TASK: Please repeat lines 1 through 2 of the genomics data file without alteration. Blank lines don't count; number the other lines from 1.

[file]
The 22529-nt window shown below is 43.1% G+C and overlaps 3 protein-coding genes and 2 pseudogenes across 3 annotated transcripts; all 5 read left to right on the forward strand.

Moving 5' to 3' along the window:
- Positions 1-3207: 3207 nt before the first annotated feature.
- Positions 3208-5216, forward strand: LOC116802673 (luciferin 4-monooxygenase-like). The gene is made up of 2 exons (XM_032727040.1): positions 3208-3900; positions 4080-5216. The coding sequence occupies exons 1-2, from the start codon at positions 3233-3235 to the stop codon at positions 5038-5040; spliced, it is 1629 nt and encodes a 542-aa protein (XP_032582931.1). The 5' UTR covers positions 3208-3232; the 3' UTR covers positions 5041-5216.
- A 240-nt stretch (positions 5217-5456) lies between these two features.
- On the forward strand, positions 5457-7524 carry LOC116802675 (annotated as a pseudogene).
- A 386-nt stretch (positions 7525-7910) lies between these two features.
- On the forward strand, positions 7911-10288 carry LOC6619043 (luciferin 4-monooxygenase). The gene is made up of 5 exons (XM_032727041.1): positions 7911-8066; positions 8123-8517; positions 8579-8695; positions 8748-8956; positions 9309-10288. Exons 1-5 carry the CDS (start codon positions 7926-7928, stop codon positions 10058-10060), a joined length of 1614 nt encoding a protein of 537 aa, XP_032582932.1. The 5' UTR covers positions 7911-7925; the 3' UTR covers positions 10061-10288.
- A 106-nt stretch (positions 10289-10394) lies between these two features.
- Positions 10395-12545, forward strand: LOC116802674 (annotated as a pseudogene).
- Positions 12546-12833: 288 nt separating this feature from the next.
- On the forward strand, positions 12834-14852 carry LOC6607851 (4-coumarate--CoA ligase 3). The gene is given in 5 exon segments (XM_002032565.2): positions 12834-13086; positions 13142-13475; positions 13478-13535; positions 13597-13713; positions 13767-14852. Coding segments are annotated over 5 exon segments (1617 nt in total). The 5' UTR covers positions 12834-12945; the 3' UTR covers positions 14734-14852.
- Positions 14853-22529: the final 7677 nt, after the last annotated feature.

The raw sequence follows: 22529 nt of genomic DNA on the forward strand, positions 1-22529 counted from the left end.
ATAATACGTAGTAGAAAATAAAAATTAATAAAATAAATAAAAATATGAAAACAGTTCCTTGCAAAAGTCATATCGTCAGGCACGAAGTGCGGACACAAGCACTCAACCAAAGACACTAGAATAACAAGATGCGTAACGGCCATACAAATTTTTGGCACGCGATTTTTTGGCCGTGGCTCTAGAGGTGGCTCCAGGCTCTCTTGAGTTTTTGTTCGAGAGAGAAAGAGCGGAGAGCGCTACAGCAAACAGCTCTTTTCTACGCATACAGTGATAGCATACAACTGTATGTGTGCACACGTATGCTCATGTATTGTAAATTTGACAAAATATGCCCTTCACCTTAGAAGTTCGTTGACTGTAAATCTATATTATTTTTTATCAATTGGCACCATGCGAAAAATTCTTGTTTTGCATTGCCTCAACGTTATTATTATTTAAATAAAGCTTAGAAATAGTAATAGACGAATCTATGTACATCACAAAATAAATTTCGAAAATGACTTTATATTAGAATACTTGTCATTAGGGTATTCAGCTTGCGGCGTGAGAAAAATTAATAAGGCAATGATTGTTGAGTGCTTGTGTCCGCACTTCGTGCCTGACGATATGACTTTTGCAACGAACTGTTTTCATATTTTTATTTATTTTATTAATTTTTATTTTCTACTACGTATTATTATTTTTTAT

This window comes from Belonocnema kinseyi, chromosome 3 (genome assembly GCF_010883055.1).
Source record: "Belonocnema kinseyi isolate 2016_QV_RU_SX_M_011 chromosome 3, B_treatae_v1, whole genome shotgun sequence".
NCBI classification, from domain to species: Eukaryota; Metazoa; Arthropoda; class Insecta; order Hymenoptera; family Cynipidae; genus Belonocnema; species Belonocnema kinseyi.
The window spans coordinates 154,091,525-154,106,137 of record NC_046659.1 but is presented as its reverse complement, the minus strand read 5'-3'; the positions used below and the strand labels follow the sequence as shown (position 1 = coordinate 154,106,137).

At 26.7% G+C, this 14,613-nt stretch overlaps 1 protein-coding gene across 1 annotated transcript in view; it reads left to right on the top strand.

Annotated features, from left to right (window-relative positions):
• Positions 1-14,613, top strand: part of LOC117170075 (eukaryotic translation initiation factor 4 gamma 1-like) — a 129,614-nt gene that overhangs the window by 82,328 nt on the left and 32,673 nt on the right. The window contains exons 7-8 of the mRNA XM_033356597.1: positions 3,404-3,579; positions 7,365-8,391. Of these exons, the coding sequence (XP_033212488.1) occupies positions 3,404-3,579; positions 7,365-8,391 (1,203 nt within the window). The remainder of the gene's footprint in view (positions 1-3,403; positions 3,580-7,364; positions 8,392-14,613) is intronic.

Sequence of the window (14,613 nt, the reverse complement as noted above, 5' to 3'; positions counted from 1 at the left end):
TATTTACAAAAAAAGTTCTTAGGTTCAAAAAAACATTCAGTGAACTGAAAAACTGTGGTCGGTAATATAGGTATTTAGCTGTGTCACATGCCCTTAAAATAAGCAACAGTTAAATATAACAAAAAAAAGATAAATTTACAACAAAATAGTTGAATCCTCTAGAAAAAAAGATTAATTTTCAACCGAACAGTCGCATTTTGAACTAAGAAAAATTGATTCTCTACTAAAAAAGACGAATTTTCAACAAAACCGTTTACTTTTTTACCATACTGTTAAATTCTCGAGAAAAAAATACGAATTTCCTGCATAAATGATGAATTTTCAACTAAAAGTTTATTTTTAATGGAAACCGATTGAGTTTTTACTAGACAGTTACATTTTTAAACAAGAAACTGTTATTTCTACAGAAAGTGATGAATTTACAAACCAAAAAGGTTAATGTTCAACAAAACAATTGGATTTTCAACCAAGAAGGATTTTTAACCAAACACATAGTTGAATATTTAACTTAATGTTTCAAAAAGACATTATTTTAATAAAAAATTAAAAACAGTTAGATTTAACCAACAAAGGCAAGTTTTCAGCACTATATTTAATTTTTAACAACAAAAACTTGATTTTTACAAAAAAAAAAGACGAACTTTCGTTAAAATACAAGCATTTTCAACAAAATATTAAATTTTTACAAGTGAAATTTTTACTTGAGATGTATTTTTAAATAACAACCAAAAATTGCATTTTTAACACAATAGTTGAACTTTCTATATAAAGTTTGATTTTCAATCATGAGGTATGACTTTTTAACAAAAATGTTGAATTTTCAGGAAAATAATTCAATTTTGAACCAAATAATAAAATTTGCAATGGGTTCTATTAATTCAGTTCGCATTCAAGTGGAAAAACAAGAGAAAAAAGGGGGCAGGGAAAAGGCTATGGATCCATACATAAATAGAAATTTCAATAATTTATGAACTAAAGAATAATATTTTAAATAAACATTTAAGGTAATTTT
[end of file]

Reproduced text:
The 22529-nt window shown below is 43.1% G+C and overlaps 3 protein-coding genes and 2 pseudogenes across 3 annotated transcripts; all 5 read left to right on the forward strand.

Moving 5' to 3' along the window: